Anne here. The first time I went to London on my own, and as an adult, I stayed in a backpackers' hotel, renting a miniscule room overlooking a beautiful shady garden. In a big gray city, it was an enticing patch of lush green vegetation surrounded by decorative iron railings and it reminded me of the Victorian era public gardens which abound at home. Since it was summer, I thought it would be nice to sit in that garden and write some letters (yes, it was that long ago, when people still wrote letters.)
This is a photo of the photo collage I made of it —the view from my window — I was in my David Hockney photo collage phase at the time, joining up photos to give a time-and-movement element to photos. I still like the effect.
Imagine my surprise when I found every gate into the garden had a lock on it. And they were all locked. I mentioned it to someone on the desk of the backpackers' hotel and he looked at me as if I were peculiar and said, "It's a private garden. Only the residents have keys to it." And no, backpackers —and other riff-raff, he implied— couldn't use it. I admit, I was a bit shocked. The only private gardens I knew of were the ones in people's back yard.
Remember that scene in Notting Hill where Julia Roberts and Hugh Grant climb over the high fence into the garden? It was that kind of garden.
It's a feature of London, these private garden squares serving a small number of residents. The trend probably started in 1630, when the 4th Earl of Bedford commissioned Inigo Jones in to design and build a church and three terraces of fine houses around a large square or piazza at Covent Garden. It was a new idea at the time (imported from Italy via the grand tour, I think.) Of course that was a big square, open to the public.
In the 17th century the Great Plague and then the Great Fire of London made thousands of people homeless. People, more aware of the dangers of cramped housing, took to the idea of a more spacious way of life, and this influenced the speculative building boom that followed.
Of course much of the boom was of cheap and quick-to-build tenements, but some developments had higher aspirations, planning an early kind of suburb, with a square of grand houses at the heart, and a church and a marketplace, surrounded by a series of increasingly inexpensive streets and houses. The larger of these squares are household names today.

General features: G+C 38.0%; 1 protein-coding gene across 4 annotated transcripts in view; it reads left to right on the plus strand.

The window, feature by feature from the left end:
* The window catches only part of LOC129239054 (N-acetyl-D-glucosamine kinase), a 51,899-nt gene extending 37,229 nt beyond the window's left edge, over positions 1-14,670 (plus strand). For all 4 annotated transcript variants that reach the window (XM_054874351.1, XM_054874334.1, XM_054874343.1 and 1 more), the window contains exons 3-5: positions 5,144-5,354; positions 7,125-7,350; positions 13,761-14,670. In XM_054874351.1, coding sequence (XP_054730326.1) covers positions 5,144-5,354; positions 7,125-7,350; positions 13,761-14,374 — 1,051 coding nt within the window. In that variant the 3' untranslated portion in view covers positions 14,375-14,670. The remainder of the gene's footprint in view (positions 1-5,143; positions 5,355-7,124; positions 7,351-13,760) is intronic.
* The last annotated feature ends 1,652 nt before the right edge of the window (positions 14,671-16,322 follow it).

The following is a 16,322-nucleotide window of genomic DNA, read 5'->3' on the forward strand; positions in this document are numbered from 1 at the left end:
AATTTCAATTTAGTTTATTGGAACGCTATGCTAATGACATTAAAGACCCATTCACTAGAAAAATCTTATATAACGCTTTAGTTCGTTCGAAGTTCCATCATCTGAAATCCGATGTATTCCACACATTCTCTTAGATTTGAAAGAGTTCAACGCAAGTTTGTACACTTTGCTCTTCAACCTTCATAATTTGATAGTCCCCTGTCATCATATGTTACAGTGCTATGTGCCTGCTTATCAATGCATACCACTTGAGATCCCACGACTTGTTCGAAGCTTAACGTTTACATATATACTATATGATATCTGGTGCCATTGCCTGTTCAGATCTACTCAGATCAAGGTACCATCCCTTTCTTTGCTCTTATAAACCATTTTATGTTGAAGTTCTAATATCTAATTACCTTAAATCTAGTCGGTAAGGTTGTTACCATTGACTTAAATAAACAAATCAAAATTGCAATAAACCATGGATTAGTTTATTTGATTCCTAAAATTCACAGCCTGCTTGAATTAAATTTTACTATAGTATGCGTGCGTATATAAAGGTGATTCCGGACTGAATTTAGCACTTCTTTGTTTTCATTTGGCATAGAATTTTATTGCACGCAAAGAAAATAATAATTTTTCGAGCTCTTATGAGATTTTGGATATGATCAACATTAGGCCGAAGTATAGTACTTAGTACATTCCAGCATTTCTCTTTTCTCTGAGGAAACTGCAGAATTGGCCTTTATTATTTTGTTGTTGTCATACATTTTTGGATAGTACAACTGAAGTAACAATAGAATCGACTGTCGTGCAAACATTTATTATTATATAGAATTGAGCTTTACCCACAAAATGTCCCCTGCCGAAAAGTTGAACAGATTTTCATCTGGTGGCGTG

The earliest squares were simply areas of open grass, sometimes fenced with a wooden fence. The earliest square to have a real ornamental garden established in it was Soho Square. (see the pic of Soho Square below, with the sheep)
As London became more and more built up, more and more housing developments for the affluent were constructed around a square (or rectangle or other shape) and a private garden or small park built in the middle.
But by the early 18th century, many had also become choked with rubbish and were a focus of crime. Covent Garden, for instance, had become a notorious red light area. The solution was to introduce legislation by which residents were taxed to enable the squares to be properly maintained. This was a turning point. If the residents had to pay, they wanted control.
Some squares were fenced off — seriously— from the public with high iron railings, providing protection and a degree of privacy and from the hoi polloi. You can understand it — a large private garden was a safe place for your nanny to take the children to play.
Trees were planted. The big plane trees you see today in Berkeley Square (right) were planted in the 1780's.
The rural landscape was becoming fashionable (replacing formal geometric gardens) and some of these city gardens were designed to imitate the great estates, with groves of trees, fountains, statues and shady walks, giving a little touch of the country in the heart of the city. Some went to extremes in this country imitation; behind the railings of Cavendish Square, sheep grazed.
The Regency era was a time of economic boom and many new housing developments were built, many with their own garden square. Thomas Cubitt, the leading land developer of the era even established his own plant nursery to stock the gardens he built, often creating the gardens well before the houses were built.
In the Victorian era garden design reflected a greater desire for privacy with a thick planting of evergreens around the perimeter, and spacious green lawns and flowerbeds within, concealed from the public eye.
In 1840 the Ladbroke Estate took this desire for privacy even further, building the houses to face onto the street and opening onto one large communal garden at the back. This became quite a fashionable design and many other developments followed suit. It looked like this at the front (see pic left) and like this at the rear (see pic below right, taken from a real estate advert.)
However, not all of these private gardens were well maintained and in 1863, the Gardens in Towns Protection Act allowed local authorities to take over the maintenance of neglected squares. This resulted in some being open to the public.
This work was later taken over by The Metropolitan Public Gardens Association (MPGA), founded in 1882 to preserve small areas of urban open land, rescued many of the older squares, improving them and opening them up to the public.
These days, many of the garden squares in London remain in private hands, and are open to public access only on "Open Garden Squares Weekend" held in June.
So what about you? Have you been to London? Visited any of these garden squares?
Do you like the idea of sharing a large-ish garden with 20 or 30 of your neighbours, or do you prefer your own small private patch of garden? Want to share one with Hugh Grant, perhaps?
Maybe you live in an apartment, and your garden is in pots. Or do you have a black thumb?
Share your thoughts.